Sunday, April 3, 2011

Locked In and Climbing Out

When it comes to blood-chilling fear, being locked in a cemetery isn’t quite on par with public speaking, but its close. Still, I’d guess most people would opt not to be locked in a cemetery, given the choice. In my cemetery roamings, I’ve been locked in a few times. And believe me, it’s not something you get used to.

The main reason I now pay close attention to closing times is because of an adventure my brother and I had at Woodlawn Cemetery in the North Bronx, NYC. This was maybe in the summer of 2002, as far as I can recall, and my first time being locked in. I had convinced him to take the train with me from Philadelphia to the Bronx to go shooting in this grand old Victorian cemetery called Woodlawn. It’s all the way at the north end of a subway/elevated line at the Woodlawn stop, a pretty rough neighborhood. Worth the effort, though, as it is certainly one of the most elaborate and picturesque cemeteries in the country. Back then, it was my own precious discovery.

This being my first time at Woodlawn, I mistook the cemetery’s rear gate on Jerome Avenue for the main gate, (which is actually on Webster Avenue and East 233rd Street, clear on the opposite side of this huge 400-acre cemetery). The Jerome Avenue gate and wrought iron fencing were about 10 feet high. My brother made special note of that, and commented on the 4:30 closing time (he's such a worrywart).

We spent hours being awestruck by the amazing statues and mausoleums, especially the angels. One of the most fabulous memorials I have ever seen is the defeated Woodlawn angel shown in the image just below. (Years later a woman saw it in one of my shows and said, "It's so sad even the angels are crying.") I shot most of a roll of film of this singular statue, from various angles, bracketing exposures, and having my brother hold tree branches out of my way. I needed to get this down; the North Bronx is too far from home for a return trip.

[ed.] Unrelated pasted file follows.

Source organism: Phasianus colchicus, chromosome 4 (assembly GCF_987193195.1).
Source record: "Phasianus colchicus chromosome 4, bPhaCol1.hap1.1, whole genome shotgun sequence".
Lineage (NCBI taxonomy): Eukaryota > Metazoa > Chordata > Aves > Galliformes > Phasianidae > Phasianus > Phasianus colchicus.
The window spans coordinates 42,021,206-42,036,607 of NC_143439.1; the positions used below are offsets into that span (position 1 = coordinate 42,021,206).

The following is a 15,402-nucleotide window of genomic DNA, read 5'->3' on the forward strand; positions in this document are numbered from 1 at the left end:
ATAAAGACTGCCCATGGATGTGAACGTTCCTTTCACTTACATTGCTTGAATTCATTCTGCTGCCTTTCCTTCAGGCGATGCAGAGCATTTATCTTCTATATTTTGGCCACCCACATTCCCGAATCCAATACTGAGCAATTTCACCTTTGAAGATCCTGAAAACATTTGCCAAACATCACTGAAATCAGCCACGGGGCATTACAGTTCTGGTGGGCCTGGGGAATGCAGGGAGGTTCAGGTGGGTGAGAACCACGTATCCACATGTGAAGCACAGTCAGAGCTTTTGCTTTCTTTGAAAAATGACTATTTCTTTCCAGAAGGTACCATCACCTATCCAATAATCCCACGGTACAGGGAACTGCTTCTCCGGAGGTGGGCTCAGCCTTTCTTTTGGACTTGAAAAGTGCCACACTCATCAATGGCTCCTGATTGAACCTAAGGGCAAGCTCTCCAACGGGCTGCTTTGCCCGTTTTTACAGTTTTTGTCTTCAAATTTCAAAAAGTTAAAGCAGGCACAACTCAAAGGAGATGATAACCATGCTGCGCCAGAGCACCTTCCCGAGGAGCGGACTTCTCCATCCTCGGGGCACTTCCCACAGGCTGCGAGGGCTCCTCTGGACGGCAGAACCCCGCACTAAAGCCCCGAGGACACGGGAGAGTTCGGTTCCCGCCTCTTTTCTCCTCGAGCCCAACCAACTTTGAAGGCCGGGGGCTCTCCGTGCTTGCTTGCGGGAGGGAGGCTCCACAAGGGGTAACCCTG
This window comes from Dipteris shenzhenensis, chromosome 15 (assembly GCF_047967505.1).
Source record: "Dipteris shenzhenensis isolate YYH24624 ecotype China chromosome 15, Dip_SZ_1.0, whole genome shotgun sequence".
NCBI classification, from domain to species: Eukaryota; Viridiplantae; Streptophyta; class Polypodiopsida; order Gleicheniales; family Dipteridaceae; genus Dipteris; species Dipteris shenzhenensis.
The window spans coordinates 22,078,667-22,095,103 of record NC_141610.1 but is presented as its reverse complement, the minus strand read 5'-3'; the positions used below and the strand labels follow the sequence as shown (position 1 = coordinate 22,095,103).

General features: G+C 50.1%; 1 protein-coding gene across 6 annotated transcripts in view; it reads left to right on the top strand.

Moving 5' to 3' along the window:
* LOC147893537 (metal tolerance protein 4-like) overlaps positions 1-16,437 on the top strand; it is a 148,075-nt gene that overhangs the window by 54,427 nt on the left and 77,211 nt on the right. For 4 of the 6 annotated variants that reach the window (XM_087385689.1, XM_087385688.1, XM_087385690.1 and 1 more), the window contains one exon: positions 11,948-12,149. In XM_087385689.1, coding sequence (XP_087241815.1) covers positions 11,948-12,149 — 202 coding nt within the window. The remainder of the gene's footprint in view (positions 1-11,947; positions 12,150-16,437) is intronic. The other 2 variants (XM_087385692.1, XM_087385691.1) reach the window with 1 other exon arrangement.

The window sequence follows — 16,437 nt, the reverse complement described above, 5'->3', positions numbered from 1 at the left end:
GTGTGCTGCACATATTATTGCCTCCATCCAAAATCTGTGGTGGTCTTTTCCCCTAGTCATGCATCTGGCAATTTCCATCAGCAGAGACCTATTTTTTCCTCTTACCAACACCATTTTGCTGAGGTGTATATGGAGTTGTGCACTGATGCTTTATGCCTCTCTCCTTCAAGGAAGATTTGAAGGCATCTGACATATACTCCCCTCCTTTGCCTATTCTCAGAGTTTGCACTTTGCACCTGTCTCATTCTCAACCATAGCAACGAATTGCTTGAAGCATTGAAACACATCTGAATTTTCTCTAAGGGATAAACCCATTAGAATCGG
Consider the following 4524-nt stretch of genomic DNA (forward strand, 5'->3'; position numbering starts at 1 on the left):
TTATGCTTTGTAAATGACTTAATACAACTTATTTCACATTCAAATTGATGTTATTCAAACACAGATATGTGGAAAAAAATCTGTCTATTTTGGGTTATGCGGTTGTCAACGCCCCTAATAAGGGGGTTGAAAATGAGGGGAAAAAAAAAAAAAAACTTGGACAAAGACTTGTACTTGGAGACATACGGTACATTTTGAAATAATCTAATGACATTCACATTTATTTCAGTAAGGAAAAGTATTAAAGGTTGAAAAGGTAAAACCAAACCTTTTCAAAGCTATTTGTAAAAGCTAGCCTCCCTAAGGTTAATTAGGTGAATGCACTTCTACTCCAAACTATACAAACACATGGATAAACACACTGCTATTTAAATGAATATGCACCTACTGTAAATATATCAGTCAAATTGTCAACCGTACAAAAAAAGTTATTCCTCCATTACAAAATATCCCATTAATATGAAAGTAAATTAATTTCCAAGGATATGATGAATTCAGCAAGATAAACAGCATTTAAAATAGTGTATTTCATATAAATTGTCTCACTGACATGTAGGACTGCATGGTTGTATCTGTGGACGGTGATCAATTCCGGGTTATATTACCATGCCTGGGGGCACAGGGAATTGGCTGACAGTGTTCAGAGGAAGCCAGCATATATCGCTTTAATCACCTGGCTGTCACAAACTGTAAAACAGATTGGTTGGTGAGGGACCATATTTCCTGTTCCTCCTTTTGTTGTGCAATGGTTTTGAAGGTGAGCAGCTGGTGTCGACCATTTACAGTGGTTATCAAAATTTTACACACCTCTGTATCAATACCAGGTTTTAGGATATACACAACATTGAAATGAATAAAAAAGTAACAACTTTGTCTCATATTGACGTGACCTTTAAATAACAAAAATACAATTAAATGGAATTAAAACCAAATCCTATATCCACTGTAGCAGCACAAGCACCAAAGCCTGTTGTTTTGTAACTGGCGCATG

As it turns out, the image you see here was actually taken on a second trip some months later, as my film developer messed up that entire roll of film−it came out severely overexposed (couldn’t have been MY fault, right?). All the other film I shot that day was fine, it was just this one roll, for some reason! (You can read more about my creepily eventful return trip in a previous Cemetery Traveler blog posting, “Voices in the Cemetery.”)

Detail of Belmont Mausoleum
So my brother and I spent about four hours at Woodlawn photographing the magnificent statuary and toward the end of the day, we began to make our way back toward the gate. Not far from the exit, I had my head turned by the magnificent Belmont mausoleum. The Belmont mausoleum (shown on the cover of the book, Woodlawn Remembers) is a full-scale replica of the Chapel of St. Hubert in France’s famed Loire valley (where the best wine comes from, I might add). It was designed by Leonardo Da Vinci in the “Gothic Flamboyant” style in the early 1500s. Da Vinci’s remains were placed in a sarcophagus in this original chapel. So this ain’t no ordinary mausoleum. Who could afford something like this? Or go to such a design extreme (see link below for more photos)? Its residents, Oliver and Alva Belmont, certainly had the money. Oliver Belmont was a millionaire (the oldest horserace in the Triple Crown, the Belmont Stakes, is named for August Belmont, his father), and his wife Alva had enormous personal wealth as well, having previously married into the Vanderbilt family.

After we exhausted our film on the gargoyles and flying buttresses (I don’t really know what those are but I always wanted to say it), we realized it was 4:45! Aahhhh! To the gate!...... What?! CLOSED!!!